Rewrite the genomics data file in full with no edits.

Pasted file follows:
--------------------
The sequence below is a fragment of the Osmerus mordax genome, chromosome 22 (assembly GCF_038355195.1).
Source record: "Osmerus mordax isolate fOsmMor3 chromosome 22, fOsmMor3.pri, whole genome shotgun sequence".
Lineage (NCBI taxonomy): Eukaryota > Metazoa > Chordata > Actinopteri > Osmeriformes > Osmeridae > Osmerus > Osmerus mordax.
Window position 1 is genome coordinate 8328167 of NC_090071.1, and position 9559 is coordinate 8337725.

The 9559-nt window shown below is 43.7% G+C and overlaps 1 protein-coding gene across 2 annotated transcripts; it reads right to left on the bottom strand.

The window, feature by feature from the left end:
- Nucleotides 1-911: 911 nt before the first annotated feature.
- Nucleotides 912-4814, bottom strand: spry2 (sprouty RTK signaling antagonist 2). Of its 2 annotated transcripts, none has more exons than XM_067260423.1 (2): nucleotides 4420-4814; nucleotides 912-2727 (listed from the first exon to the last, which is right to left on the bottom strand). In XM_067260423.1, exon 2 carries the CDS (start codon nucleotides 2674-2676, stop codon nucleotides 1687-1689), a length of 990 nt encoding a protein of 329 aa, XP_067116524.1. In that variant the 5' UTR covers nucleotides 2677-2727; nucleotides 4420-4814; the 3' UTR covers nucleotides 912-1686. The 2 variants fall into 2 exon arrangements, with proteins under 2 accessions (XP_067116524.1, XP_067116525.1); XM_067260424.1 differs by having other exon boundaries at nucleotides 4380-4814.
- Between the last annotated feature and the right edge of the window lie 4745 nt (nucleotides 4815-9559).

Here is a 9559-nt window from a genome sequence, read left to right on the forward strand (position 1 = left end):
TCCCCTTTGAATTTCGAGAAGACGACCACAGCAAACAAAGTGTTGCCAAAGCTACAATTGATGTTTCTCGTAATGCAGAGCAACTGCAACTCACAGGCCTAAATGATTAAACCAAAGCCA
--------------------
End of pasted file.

The sequence below is a fragment of the Osmerus mordax genome, chromosome 22 (assembly GCF_038355195.1).
Source record: "Osmerus mordax isolate fOsmMor3 chromosome 22, fOsmMor3.pri, whole genome shotgun sequence".
Lineage (NCBI taxonomy): Eukaryota > Metazoa > Chordata > Actinopteri > Osmeriformes > Osmeridae > Osmerus > Osmerus mordax.
Window position 1 is genome coordinate 8328167 of NC_090071.1, and position 9559 is coordinate 8337725.

The 9559-nt window shown below is 43.7% G+C and overlaps 1 protein-coding gene across 2 annotated transcripts; it reads right to left on the bottom strand.

The window, feature by feature from the left end:
- Nucleotides 1-911: 911 nt before the first annotated feature.
- Nucleotides 912-4814, bottom strand: spry2 (sprouty RTK signaling antagonist 2). Of its 2 annotated transcripts, none has more exons than XM_067260423.1 (2): nucleotides 4420-4814; nucleotides 912-2727 (listed from the first exon to the last, which is right to left on the bottom strand). In XM_067260423.1, exon 2 carries the CDS (start codon nucleotides 2674-2676, stop codon nucleotides 1687-1689), a length of 990 nt encoding a protein of 329 aa, XP_067116524.1. In that variant the 5' UTR covers nucleotides 2677-2727; nucleotides 4420-4814; the 3' UTR covers nucleotides 912-1686. The 2 variants fall into 2 exon arrangements, with proteins under 2 accessions (XP_067116524.1, XP_067116525.1); XM_067260424.1 differs by having other exon boundaries at nucleotides 4380-4814.
- Between the last annotated feature and the right edge of the window lie 4745 nt (nucleotides 4815-9559).

Here is a 9559-nt window from a genome sequence, read left to right on the forward strand (position 1 = left end):
TCCCCTTTGAATTTCGAGAAGACGACCACAGCAAACAAAGTGTTGCCAAAGCTACAATTGATGTTTCTCGTAATGCAGAGCAACTGCAACTCACAGGCCTAAATGATTAAACCAAAGCCA